So, as the guy is giving you your blessing, he will tell you about all the men and women on the street, homeless and starving, and he says you can make a donation (there is an actual donation counter at the top of the street). So, me being me, was happy to make a donation, but of my own choice.
The man said no no, you have to commit to giving either £20, £60 or £140 (first is enough to feed someone for a day, the second three days, the third 7 days). Don’t get me wrong, I hate poverty, but being in India for so long beforehand makes me know it doesn’t cost £20 a day to feed someone.
Besides that, I don’t carry that amount of money on me, ever. I deal in card payments and very little cash.
Anyway, when I said I would rather donate my own money, the man said “if you don’t commit then you will live with guilt” and “I have blessed you, so you must commit”. I was thinking, you’ve got to me kidding me. I don’t like people who use their religion to try and guilt trip me.
Anyway, I said my boyfriend has the money and I walked away, put my flowers in the lake, and met Brad (who had the same stuff said to me), so we simply left.
What I am trying to say, is don’t ever feel pressured into donating that money.
It was still a great experience and one of the top tourist places in Pushkar.
Pushkar Lake is both a pilgrimage site as lake, which makes it sacred. You can’t actually take photos of it, so it’s a nice idea to have lunch and enjoy the view. I would highly recommend Cafe Lake View. The staff are a little bland and slow, BUT the food and coffee is delicious, especially if you’re craving some non Indian food. Just look at that hummus. Oh, it’s cheap too!
Fun fact about Pushkar: alcohol and meat are not allowed, so you’ll be going sober and vegetarian for a few days. (unless you find the locals off licence hidden away)
If you’re looking for a view of Pushkar from above, then it’s a good idea to get this cable car up to Savitri Mata Temple. Bradley and I didn’t do this, but we could see the cable car and temple from our hotel (it was very close).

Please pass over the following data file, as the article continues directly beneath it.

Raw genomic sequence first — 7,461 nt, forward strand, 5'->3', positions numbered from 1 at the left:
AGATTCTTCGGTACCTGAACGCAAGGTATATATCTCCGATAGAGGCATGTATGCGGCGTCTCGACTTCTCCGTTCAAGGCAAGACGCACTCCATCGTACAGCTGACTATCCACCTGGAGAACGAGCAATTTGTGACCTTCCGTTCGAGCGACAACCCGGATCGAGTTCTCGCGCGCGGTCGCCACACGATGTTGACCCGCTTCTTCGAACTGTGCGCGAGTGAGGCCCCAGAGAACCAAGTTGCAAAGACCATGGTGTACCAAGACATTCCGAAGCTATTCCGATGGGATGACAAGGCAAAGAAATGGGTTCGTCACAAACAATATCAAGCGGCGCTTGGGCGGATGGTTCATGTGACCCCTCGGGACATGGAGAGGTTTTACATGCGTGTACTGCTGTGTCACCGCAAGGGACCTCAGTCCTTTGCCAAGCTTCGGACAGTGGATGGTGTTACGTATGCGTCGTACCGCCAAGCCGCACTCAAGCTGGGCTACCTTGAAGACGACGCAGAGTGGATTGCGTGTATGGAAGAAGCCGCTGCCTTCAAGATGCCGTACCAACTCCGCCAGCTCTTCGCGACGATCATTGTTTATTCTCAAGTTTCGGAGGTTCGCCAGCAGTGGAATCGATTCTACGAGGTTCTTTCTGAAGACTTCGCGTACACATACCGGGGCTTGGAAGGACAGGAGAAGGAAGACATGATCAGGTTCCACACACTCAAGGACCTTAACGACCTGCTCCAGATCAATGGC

It overlooks the lake and offers fantastic views. It’s also another Hindu temple. You can choose to trek here too, but avoid during the hottest part of the day.
It’s about 100 rupee for the cable car.
If you want to visit the desert and see camels then this is a good shout. You can opt for half day safaris, full day safaris, or even camp overnight: a good opportunity for stargazing!
It will probably cost you are 1000 per person for a safari, but this could be higher, depending on what you’re looking for. Apparently it’s good for watching sunrise and sunset too.
November to January is the best time to go as the summer heat is unbearable.
Pushkar is a tourist built place meaning there are lots and lots of market opportunities. If you need gifts, or new clothes, shoes, jewelry, you name it, they’ll have it. It’s quite nice to just walk down the street and find great deals.
If you’ve got your moped, then you may as well go to Aloo Baba. Here’s the thing, if you’ve been to temples in Thailand, Vietnam, Cambodia, anywhere like that, then you are going to be disappointed. BUT, it’s a nice drive, and if you go around an hour before sunset, you can see the peacocks dancing.
If you’ve got your moped, you can also take a drive to Ajmer lake. It will probably take you around 30 minutes and it’s very beautiful. There are places to eat along the way and there are seats to sit and admire the view. Also, if you need to book a bus out of Pushkar to your next journey, then you can do so here, as regardless of which way you go, you got to go through here to get out.